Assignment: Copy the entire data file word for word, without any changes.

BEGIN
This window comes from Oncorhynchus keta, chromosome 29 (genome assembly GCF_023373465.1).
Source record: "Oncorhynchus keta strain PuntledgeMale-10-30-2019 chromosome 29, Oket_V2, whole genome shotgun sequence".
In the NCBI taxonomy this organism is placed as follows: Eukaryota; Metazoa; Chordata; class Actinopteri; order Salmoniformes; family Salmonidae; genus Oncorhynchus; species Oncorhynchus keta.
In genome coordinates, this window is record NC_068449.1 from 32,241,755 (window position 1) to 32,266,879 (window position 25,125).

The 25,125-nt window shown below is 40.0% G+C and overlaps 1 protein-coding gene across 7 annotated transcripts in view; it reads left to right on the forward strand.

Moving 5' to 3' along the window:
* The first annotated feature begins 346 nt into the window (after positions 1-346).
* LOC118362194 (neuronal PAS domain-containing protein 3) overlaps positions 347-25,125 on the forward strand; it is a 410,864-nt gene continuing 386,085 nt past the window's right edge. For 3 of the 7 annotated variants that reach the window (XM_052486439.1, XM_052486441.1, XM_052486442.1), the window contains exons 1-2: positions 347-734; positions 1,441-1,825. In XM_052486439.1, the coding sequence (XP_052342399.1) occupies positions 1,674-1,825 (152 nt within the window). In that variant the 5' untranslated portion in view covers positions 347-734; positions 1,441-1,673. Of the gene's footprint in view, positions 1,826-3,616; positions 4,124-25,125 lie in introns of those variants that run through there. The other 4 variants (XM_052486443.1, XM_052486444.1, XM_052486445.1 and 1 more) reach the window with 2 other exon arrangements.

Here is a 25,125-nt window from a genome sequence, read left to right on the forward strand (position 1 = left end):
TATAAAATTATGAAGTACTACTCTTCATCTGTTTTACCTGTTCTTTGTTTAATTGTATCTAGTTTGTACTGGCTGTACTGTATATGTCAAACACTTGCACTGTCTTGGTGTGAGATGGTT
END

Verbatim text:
This window comes from Oncorhynchus keta, chromosome 29 (genome assembly GCF_023373465.1).
Source record: "Oncorhynchus keta strain PuntledgeMale-10-30-2019 chromosome 29, Oket_V2, whole genome shotgun sequence".
In the NCBI taxonomy this organism is placed as follows: Eukaryota; Metazoa; Chordata; class Actinopteri; order Salmoniformes; family Salmonidae; genus Oncorhynchus; species Oncorhynchus keta.
In genome coordinates, this window is record NC_068449.1 from 32,241,755 (window position 1) to 32,266,879 (window position 25,125).

The 25,125-nt window shown below is 40.0% G+C and overlaps 1 protein-coding gene across 7 annotated transcripts in view; it reads left to right on the forward strand.

Moving 5' to 3' along the window:
* The first annotated feature begins 346 nt into the window (after positions 1-346).
* LOC118362194 (neuronal PAS domain-containing protein 3) overlaps positions 347-25,125 on the forward strand; it is a 410,864-nt gene continuing 386,085 nt past the window's right edge. For 3 of the 7 annotated variants that reach the window (XM_052486439.1, XM_052486441.1, XM_052486442.1), the window contains exons 1-2: positions 347-734; positions 1,441-1,825. In XM_052486439.1, the coding sequence (XP_052342399.1) occupies positions 1,674-1,825 (152 nt within the window). In that variant the 5' untranslated portion in view covers positions 347-734; positions 1,441-1,673. Of the gene's footprint in view, positions 1,826-3,616; positions 4,124-25,125 lie in introns of those variants that run through there. The other 4 variants (XM_052486443.1, XM_052486444.1, XM_052486445.1 and 1 more) reach the window with 2 other exon arrangements.

Here is a 25,125-nt window from a genome sequence, read left to right on the forward strand (position 1 = left end):
TATAAAATTATGAAGTACTACTCTTCATCTGTTTTACCTGTTCTTTGTTTAATTGTATCTAGTTTGTACTGGCTGTACTGTATATGTCAAACACTTGCACTGTCTTGGTGTGAGATGGTT